I become a laughing stock
I say attempted as there was no sign of forced entry so I'm guessing I must have left the door unlocked when I got back from my walk along the Trent and Mersey canal through Middlewich yesterday afternoon. There did not appear to be anything missing. The fact that the door was actually open suggests an opportunist who was probably in and out in a few seconds or surprised in the act by a passer-by. Ironically, as I left earlier I'd noticed the van owned by the maintenance company my housing association uses parked next door, unattended, with its sliding side door wide open, a range of power tools within easy reach. It was still there on my return. Modern thieves are as thick as shit.
I have been the victim of burglary, of both vehicle and domestic kinds, before. It's not a pleasant feeling, especially when nothing's been nicked and all you've suffered is wanton vandalism. My previous car was broken into twice and both times a window was smashed causing me to lose some NCD even though nothing was actually taken. It's the buggeration factor of having to get repairs done and make a claim that annoys me more than anything. At least this time I don't need to make a claim.
The only feeling I've got this time is one of mild embarrassment and I hope the little felon is nobody known to me otherwise he might point and laugh. My car is eleven years old and I've had it all bar 5000 miles of its life. It's part of me near enough and it's almost my own personal museum. I lived in it for several days once, it's home. There were bits of old personal ephemera and effects hauled unceremoniously out of the glove box and spread onto the seat: old bits of printout with maps on; the manual and handbook; my old spare clip-on tie I wore as part of my uniform; some directions with a little billet-doux sign-off my ex-wife sent to me to get to the holiday home she and the kids were already at - our last holiday as a family unit and the one during which I decided to leave; a pair of surgical shears I bought at a boot market and which I use for fishing; a pad of now useless concessionary disabled driver tickets I used to give out as an employee of the world's most popular tolled river crossing (what were rather disingenuously called "cripple tickets". Weren't they, Andy); a pair of pliers and a tyre pressure tester (I haven't checked to see if my torch is missing - I have "a thing" about torches, I don't know why. The provision of artificial light to a small area giving a sense of immediate security and comfort perhaps? Anyway, I'll always accept and appreciate a torch as a gift). The ashtray had been removed, presumably to look for the stash of hobby medicinals I do not use or the emergency tenner I can't afford.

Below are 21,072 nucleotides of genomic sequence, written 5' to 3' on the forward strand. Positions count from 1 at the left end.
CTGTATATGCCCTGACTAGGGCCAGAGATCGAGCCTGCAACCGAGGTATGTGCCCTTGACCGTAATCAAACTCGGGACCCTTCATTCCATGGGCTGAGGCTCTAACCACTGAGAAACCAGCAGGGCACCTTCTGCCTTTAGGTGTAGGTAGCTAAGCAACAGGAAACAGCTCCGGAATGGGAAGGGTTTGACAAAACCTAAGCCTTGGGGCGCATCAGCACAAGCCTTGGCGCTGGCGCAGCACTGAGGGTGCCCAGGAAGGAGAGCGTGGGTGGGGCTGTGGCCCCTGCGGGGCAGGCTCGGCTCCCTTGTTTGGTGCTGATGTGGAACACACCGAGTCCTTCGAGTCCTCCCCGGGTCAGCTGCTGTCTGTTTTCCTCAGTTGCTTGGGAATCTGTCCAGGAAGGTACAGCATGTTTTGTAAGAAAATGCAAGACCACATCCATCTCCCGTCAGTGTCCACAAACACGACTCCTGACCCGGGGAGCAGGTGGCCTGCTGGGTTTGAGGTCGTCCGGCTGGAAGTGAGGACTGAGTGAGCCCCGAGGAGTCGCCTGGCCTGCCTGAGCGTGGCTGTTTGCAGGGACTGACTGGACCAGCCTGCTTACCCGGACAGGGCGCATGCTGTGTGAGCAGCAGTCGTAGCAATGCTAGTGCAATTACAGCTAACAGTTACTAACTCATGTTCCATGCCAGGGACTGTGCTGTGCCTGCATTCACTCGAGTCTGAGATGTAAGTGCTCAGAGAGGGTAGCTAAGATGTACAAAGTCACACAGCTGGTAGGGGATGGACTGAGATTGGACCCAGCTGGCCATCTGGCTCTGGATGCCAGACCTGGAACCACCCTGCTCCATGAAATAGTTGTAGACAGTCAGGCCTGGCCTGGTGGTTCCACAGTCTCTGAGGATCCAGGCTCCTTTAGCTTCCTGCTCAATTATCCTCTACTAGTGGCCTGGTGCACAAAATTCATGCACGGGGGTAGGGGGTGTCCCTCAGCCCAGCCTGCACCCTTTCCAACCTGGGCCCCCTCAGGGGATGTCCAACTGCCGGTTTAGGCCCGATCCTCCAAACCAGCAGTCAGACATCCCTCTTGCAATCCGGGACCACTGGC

What was most embarrassing though was that he would have seen I still have the factory-fitted entertainment system. It's not even a CD player, let alone a Bluetooth enabled iPod friendly radio, it's a radio-cassette player. With "Rover" on and the same cassette that's been in it for about 7 years (Rory Gallagher, Live in Europe if you must). He probably picked up a cassette and wondered what on earth it was. At least he I didn't take the Postman Pat one that's been in the car since my children were infants and which I can't bear to throw away. No taste.